ABUNDANT, Utah – A Salt Lake City man shares a post after describing a disturbing encounter outside the Bountiful ‘B’ that led to a police call.

He and his friends say they experienced a close call with stray bullets during someone’s target practice.

Skyline Drive in the hills above Bountiful starts to get busy as the weather gets warmer.

Connor Butterfield and three others decided to take a nice Sunday mountain bike ride up the road, saying it was a good workout to get up, followed by a cruise to get back down.

As the group of four headed back down Skyline Drive, navigating bends and meandering down a dirt road, all four heard a distinct noise.

“You could hear gunshots, but it sounded very close, so we stopped,” he said.

As they stood motionless in the road trying to figure out where the gunshots were coming from, Butterfield said he could hear a super loud buzzing right in front of him and above his head.

“They speed past, and it’s like, ‘Okay, run! Duck for cover,'” Butterfield recounted.

After waiting for the shooting to stop, he explained that they had bypassed what he described as a chicane and found two target shooters who had fired in the direction they had come from.

They stopped and spoke to the two people.

“We just approached him nicely like, ‘Hey, if you realize, the road goes all the way around and there’s people on four wheels and us on bikes – and your balls go past people,'” he said. Butterfield said.

The Davis County Sheriff’s Office told KSL TV they are called to this area weekly due to target shootings and garbage complaints.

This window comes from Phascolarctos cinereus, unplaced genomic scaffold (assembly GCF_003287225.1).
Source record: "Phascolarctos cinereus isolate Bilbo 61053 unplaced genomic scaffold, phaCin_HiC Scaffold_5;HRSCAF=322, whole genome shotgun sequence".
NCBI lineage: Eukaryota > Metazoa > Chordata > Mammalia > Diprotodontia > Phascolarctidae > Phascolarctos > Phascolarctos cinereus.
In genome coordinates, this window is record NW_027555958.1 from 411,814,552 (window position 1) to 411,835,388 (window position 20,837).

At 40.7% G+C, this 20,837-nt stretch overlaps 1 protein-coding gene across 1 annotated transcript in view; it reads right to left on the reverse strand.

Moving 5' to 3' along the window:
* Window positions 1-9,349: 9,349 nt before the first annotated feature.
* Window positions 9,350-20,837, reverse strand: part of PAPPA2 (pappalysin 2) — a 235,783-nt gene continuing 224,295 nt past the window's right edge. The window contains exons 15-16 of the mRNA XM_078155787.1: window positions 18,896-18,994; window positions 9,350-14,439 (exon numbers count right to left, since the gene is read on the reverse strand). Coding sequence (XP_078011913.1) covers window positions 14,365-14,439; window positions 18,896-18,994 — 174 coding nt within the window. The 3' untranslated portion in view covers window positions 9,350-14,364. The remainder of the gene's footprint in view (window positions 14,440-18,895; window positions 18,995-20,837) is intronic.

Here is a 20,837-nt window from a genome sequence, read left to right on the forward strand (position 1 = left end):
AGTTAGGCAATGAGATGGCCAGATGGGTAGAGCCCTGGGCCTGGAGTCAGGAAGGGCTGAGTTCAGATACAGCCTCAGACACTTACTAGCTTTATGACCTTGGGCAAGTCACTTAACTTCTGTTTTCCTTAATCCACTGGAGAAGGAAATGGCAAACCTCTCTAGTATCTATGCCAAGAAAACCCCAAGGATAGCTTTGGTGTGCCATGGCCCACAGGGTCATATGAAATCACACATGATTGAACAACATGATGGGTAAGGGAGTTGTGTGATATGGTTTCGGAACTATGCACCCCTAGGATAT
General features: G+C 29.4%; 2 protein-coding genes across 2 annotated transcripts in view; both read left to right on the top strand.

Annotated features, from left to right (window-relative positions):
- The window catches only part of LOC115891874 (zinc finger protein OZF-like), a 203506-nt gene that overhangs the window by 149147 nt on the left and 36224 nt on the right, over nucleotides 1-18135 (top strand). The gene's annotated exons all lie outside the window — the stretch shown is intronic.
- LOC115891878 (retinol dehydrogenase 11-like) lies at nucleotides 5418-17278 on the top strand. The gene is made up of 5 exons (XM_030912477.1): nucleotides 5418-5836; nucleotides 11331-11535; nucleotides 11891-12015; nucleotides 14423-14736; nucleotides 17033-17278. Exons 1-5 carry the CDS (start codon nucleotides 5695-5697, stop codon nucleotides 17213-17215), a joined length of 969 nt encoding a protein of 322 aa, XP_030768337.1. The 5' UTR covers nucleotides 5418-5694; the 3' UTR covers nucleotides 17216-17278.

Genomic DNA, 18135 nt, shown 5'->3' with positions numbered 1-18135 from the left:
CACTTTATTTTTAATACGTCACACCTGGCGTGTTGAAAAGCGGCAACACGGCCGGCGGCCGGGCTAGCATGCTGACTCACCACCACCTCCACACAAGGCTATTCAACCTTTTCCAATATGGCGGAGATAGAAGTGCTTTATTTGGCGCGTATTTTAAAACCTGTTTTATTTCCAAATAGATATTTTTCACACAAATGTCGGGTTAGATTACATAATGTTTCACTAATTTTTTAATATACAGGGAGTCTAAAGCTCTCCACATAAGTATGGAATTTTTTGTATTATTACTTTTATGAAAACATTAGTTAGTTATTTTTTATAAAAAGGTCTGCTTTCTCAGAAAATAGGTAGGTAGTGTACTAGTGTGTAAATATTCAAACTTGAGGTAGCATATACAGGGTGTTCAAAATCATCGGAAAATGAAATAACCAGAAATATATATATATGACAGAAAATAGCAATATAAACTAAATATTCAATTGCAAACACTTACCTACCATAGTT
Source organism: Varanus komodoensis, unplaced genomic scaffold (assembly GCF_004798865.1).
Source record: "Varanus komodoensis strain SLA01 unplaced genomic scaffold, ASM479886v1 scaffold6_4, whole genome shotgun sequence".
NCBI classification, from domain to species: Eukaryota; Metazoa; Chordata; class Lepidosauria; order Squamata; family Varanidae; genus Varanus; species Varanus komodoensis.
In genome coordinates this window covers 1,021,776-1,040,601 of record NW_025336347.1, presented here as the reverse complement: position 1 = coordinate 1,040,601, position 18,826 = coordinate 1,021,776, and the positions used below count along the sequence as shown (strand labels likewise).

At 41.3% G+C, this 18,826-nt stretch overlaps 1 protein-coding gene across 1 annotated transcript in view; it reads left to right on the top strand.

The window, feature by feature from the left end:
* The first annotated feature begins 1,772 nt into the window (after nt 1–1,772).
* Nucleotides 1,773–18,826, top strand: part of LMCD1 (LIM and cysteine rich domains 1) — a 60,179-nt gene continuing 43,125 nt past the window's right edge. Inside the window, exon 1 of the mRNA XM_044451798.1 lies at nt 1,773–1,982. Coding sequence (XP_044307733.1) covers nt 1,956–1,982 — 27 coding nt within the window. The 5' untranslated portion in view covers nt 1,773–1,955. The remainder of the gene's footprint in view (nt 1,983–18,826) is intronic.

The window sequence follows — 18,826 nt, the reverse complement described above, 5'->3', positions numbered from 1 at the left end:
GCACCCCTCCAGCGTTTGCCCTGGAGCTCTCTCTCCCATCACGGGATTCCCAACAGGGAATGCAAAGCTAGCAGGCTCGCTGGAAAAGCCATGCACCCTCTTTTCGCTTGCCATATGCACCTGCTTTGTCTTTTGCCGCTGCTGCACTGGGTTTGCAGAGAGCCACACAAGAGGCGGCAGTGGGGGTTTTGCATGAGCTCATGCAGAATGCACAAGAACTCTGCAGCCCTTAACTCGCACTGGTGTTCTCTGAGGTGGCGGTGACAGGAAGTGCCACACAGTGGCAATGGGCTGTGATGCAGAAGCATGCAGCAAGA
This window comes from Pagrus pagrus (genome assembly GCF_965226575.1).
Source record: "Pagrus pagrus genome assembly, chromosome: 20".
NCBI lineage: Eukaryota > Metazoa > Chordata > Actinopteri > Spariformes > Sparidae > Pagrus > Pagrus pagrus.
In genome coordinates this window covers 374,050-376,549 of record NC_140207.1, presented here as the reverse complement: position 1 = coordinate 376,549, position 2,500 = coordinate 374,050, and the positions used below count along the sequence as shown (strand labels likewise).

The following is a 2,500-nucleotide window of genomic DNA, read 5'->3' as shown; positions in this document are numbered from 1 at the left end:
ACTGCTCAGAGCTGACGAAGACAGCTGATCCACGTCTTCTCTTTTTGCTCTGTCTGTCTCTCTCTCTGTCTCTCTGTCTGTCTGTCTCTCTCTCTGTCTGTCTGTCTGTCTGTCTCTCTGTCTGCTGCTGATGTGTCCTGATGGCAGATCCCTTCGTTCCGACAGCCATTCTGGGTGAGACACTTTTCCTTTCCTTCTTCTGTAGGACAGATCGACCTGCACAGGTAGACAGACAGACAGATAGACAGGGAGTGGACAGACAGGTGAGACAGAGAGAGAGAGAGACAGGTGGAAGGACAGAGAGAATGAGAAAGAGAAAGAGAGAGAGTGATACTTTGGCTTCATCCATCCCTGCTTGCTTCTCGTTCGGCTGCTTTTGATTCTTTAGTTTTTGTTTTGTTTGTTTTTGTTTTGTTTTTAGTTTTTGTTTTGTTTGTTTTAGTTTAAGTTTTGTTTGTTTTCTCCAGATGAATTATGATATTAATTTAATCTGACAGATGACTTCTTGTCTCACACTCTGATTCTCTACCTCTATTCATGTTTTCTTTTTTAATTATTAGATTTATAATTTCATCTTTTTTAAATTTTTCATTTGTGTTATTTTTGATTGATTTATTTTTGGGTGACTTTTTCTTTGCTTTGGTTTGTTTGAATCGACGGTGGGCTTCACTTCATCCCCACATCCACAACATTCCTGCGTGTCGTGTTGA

Usually, depending on the sheriff’s office, people are off by the time they respond, or the target shooters are following the rules and the deputies can’t do much.

Shooting on Forest Service land is legal, the sheriff’s office continued, as long as people follow the requirements.

These rules are posted at the start of Skyline Drive, just before the “B” in Bountiful. The rules specify that people stay at about 5,100 feet above sea level; more than 150 meters from a residence, building, campsite or occupied area; do not shoot at an object likely to break, ignite or explode; and not shoot across any road, body of water, or in any manner or place that exposes any person or property to injury or damage.

The panel also includes basic shooting tips and target safety.

Butterfield, who also shoots himself in the head, explained that he has no problem with target practice – he just wants people to be safe.

“Know the area really, take a good look around before you start pulling on a trail potentially right behind, or the road turns right behind,” he said. “There were a lot of people that day, and so he could have aimed at anyone, or he could have missed and hit anyone.”